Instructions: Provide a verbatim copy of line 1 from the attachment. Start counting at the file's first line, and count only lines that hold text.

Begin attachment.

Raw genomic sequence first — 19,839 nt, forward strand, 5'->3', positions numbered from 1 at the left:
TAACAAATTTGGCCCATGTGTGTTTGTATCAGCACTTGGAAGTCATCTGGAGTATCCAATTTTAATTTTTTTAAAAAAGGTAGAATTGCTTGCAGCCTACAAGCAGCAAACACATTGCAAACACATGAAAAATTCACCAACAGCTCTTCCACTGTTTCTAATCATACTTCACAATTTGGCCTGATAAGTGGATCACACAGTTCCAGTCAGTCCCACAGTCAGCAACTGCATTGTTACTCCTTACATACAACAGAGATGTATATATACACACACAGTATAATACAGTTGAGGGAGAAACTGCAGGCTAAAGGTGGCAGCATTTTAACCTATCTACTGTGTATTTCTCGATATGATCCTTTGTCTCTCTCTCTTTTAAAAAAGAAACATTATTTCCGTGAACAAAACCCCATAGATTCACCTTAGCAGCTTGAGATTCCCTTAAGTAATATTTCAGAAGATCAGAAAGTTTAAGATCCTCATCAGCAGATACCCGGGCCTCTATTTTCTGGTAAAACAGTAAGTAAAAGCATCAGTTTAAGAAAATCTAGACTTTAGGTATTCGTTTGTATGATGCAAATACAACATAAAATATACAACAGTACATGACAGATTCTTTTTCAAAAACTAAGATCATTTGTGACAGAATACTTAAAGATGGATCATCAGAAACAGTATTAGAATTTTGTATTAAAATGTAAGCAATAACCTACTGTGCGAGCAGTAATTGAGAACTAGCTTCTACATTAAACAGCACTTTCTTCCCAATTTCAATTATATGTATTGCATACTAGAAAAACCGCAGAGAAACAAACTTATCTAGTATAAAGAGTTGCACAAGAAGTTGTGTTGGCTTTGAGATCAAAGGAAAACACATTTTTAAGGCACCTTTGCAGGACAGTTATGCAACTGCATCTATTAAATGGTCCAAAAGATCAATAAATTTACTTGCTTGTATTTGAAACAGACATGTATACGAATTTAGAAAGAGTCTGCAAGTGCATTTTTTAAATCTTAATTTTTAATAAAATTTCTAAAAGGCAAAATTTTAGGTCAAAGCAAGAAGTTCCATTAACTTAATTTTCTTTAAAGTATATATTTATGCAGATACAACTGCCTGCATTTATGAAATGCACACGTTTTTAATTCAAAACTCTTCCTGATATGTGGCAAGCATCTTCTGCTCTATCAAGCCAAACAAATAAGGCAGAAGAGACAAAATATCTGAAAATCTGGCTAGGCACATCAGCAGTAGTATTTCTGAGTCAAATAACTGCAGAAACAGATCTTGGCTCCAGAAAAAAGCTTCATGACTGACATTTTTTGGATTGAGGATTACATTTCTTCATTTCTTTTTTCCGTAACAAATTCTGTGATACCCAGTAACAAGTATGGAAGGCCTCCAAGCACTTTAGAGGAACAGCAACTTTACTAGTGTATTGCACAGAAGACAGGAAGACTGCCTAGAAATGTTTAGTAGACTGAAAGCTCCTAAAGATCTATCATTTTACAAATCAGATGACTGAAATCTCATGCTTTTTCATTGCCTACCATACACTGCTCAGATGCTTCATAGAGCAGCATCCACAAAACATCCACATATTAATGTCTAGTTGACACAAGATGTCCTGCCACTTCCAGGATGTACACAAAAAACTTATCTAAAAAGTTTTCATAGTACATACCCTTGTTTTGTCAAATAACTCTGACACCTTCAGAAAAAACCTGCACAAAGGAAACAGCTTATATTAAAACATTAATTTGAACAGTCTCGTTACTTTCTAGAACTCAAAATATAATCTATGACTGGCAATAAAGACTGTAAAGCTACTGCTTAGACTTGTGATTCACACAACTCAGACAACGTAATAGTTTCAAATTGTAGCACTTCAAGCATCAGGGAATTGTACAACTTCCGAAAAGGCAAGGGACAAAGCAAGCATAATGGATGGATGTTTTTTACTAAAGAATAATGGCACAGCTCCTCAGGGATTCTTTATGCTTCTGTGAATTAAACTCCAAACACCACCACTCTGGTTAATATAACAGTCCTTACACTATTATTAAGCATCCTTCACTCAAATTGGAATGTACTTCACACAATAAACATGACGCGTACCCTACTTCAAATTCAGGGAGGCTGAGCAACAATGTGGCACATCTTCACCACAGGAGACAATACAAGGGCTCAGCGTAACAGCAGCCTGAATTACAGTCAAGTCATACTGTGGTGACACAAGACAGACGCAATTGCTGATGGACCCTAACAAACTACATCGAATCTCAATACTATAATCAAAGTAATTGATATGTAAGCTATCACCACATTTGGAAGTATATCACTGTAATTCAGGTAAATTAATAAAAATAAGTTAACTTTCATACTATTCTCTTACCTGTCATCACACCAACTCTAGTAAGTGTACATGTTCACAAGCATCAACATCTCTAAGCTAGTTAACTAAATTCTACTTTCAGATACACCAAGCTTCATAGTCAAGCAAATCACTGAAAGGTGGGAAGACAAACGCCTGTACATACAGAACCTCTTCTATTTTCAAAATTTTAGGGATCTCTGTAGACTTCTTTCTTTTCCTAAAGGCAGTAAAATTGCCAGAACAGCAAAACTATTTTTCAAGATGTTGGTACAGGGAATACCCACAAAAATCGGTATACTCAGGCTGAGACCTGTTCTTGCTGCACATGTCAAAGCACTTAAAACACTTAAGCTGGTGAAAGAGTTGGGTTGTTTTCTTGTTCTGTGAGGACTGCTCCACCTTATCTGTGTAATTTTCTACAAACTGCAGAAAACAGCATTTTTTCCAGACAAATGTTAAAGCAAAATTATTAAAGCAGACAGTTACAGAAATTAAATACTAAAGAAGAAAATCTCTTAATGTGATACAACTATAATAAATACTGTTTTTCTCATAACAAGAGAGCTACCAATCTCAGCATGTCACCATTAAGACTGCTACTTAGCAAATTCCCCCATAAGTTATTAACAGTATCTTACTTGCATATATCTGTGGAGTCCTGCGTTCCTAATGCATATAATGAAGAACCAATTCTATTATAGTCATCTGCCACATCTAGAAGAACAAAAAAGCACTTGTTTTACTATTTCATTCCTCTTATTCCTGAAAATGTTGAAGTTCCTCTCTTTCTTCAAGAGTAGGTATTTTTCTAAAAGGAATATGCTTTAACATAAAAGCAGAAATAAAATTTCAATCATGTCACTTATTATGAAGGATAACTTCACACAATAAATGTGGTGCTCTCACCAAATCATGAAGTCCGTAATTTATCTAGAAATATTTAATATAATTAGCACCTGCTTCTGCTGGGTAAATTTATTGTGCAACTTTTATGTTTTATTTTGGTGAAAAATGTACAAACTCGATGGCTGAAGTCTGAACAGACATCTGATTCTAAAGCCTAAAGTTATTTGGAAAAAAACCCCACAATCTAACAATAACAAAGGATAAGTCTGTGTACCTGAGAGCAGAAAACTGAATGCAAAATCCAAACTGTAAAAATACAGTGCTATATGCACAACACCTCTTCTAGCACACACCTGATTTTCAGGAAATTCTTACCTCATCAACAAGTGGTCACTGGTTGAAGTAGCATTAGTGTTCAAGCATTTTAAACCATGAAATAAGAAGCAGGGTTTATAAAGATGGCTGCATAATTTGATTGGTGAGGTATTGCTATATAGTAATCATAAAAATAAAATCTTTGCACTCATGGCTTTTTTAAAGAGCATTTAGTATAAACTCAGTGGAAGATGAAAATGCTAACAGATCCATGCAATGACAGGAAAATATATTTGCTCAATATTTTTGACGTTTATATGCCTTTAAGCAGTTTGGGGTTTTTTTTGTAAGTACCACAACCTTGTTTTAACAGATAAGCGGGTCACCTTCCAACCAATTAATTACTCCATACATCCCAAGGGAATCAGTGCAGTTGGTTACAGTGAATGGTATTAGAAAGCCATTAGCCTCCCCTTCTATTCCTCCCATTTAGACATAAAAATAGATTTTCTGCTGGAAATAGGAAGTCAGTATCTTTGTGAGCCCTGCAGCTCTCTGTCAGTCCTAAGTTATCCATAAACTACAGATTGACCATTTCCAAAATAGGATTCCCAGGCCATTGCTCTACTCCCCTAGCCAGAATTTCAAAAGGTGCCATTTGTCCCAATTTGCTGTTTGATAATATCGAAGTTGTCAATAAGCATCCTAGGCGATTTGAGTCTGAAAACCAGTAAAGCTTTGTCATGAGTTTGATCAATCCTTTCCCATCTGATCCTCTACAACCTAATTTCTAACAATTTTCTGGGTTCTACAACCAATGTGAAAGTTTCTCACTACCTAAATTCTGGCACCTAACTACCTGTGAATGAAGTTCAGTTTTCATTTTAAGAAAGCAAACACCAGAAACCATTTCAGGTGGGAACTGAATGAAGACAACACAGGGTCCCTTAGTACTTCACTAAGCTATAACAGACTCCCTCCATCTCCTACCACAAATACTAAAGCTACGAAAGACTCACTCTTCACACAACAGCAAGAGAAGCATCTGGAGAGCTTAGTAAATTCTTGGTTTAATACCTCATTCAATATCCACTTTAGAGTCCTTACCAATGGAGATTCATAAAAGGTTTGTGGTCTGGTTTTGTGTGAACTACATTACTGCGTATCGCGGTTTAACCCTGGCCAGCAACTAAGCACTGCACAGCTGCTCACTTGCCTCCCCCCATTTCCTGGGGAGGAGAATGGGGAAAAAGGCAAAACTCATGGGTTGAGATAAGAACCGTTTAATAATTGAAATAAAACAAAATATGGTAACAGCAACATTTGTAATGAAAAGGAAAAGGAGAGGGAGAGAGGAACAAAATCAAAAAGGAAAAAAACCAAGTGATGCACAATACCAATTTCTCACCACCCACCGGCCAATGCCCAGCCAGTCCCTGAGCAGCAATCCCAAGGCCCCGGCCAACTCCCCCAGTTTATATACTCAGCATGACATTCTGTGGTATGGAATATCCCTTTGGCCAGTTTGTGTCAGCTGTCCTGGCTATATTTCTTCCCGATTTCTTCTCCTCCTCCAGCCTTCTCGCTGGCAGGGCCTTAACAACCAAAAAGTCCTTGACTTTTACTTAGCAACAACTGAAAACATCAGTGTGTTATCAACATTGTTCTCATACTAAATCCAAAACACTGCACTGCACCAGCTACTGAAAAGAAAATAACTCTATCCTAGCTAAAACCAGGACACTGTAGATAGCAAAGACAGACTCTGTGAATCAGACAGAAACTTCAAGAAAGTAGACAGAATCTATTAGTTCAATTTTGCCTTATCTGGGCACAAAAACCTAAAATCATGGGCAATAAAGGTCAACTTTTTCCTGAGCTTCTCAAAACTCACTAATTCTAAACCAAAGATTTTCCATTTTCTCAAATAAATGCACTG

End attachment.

Raw genomic sequence first — 19,839 nt, forward strand, 5'->3', positions numbered from 1 at the left: